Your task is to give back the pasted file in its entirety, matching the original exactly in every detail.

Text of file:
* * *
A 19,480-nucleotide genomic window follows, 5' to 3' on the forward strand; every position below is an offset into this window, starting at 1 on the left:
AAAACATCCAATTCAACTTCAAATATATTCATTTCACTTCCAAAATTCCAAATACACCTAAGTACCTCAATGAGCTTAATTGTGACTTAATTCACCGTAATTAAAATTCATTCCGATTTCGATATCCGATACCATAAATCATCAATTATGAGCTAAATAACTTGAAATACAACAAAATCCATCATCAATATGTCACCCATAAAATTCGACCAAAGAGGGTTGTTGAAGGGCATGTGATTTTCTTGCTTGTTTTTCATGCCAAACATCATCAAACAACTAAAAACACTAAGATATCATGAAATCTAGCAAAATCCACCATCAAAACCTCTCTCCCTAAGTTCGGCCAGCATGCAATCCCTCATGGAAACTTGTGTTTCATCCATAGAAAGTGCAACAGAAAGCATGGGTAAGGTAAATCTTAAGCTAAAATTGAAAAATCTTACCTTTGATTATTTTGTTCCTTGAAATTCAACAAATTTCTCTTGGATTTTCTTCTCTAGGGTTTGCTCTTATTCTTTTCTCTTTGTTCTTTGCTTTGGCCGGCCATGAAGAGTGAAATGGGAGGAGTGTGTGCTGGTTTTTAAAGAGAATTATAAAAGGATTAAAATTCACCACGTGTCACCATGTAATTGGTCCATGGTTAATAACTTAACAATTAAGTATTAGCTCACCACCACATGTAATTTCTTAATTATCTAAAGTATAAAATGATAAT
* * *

A 19,480-nucleotide genomic window follows, 5' to 3' on the forward strand; every position below is an offset into this window, starting at 1 on the left:
AAAACATCCAATTCAACTTCAAATATATTCATTTCACTTCCAAAATTCCAAATACACCTAAGTACCTCAATGAGCTTAATTGTGACTTAATTCACCGTAATTAAAATTCATTCCGATTTCGATATCCGATACCATAAATCATCAATTATGAGCTAAATAACTTGAAATACAACAAAATCCATCATCAATATGTCACCCATAAAATTCGACCAAAGAGGGTTGTTGAAGGGCATGTGATTTTCTTGCTTGTTTTTCATGCCAAACATCATCAAACAACTAAAAACACTAAGATATCATGAAATCTAGCAAAATCCACCATCAAAACCTCTCTCCCTAAGTTCGGCCAGCATGCAATCCCTCATGGAAACTTGTGTTTCATCCATAGAAAGTGCAACAGAAAGCATGGGTAAGGTAAATCTTAAGCTAAAATTGAAAAATCTTACCTTTGATTATTTTGTTCCTTGAAATTCAACAAATTTCTCTTGGATTTTCTTCTCTAGGGTTTGCTCTTATTCTTTTCTCTTTGTTCTTTGCTTTGGCCGGCCATGAAGAGTGAAATGGGAGGAGTGTGTGCTGGTTTTTAAAGAGAATTATAAAAGGATTAAAATTCACCACGTGTCACCATGTAATTGGTCCATGGTTAATAACTTAACAATTAAGTATTAGCTCACCACCACATGTAATTTCTTAATTATCTAAAGTATAAAATGATAAT